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How to Speed Up Web Page Loading

Just a millisecond in web page loadings times can have big negative effects for visitors. Some will leave your site and go elsewhere. Many will feel less satisfied, and that leads to fewer conversions. Literally, you’re losing money and hurting your reputation by having web pages that take a long time to load, even if only by a little.

Fortunately, you can take steps to speed up loading times. Both Amazon and Walmart have seen sales increases by working on this issue.

Plug-ins and other add-ons can be incredibly useful. Having too many can make your site crawl like a turtle. WordPress offers plenty of these tools. Sometimes the number of plug-ins and add-ons doesn’t really slow down a site, but the lack of quality for certain ones does. In general, ditch plug-ins that perform numerous remote requests, perform additional database inquiries and that load plenty of scripts or styles. If you aren’t sure which plug-ins to ditch, install the P3 Plug-in Performance Profiler on WordPress, which will break everything down for you.

Slow Computer Connection vector imageStreamline your site’s code. Having messy coding will slow everything down, so take steps to drop the dead weight. You can take out extra line breaks, spacing and even indentations to make a difference. There are different optimization tools for HTML, CSS and JavaScript, which can help you streamline the code further.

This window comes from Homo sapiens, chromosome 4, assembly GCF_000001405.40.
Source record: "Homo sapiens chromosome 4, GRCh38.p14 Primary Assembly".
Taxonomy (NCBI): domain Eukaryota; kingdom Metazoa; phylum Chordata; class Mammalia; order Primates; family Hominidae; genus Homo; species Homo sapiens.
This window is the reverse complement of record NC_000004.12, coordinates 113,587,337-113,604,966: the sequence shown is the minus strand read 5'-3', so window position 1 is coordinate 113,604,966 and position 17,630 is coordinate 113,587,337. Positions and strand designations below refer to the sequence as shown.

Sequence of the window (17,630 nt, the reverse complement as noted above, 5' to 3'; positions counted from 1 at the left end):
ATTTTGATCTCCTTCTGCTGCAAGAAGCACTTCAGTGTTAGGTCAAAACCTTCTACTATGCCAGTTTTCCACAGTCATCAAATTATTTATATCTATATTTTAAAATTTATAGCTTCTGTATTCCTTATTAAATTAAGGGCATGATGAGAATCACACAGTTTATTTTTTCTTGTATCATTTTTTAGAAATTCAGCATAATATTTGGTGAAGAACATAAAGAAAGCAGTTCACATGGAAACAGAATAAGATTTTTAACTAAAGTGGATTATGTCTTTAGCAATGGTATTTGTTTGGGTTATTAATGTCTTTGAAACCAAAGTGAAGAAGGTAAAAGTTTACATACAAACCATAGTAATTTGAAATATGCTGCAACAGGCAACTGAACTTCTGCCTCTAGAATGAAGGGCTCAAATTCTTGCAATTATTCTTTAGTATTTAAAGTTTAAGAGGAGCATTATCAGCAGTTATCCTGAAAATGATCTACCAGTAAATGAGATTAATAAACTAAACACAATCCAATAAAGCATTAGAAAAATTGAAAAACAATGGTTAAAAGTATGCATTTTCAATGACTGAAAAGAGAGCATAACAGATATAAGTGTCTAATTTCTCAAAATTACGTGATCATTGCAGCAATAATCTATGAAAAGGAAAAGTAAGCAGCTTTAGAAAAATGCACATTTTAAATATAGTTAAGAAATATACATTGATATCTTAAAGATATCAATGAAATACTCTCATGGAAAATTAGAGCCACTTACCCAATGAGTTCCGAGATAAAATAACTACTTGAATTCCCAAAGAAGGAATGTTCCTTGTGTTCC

Watch the social buttons. It used to be everyone thought having a million Facebook, Twitter and Pinterest sharing buttons on a website was a good idea. It turns out many run with JavaScript, and that can be the source of a big problem. If there’s a slowdown or outage at the social media platform, your site takes forever to fully load as well. So proceed with caution if you use these buttons.

While images are vital for a site, if done improperly they’re a huge burden. You can optimize them by keeping pictures as small as possible, while still keeping the quality high. This means not using oversized images, but instead keeping them no larger than your site’s dimensions. You can also take out image comments and reduce color depth, at least to a level that still looks good.

If all else fails, make it so the top of your page loads faster than everything else. Most users focus on that portion first, so they might not even realize if the rest is still loading. If you’re using CSS, you can do this by splitting the code into two portions. One styles the elements at the top of the page, while an external portion does the rest afterward.

Of course, there are many ways to speed up web pages. Some are incredibly complex, but these should help start you on the pathway to quicker load times.

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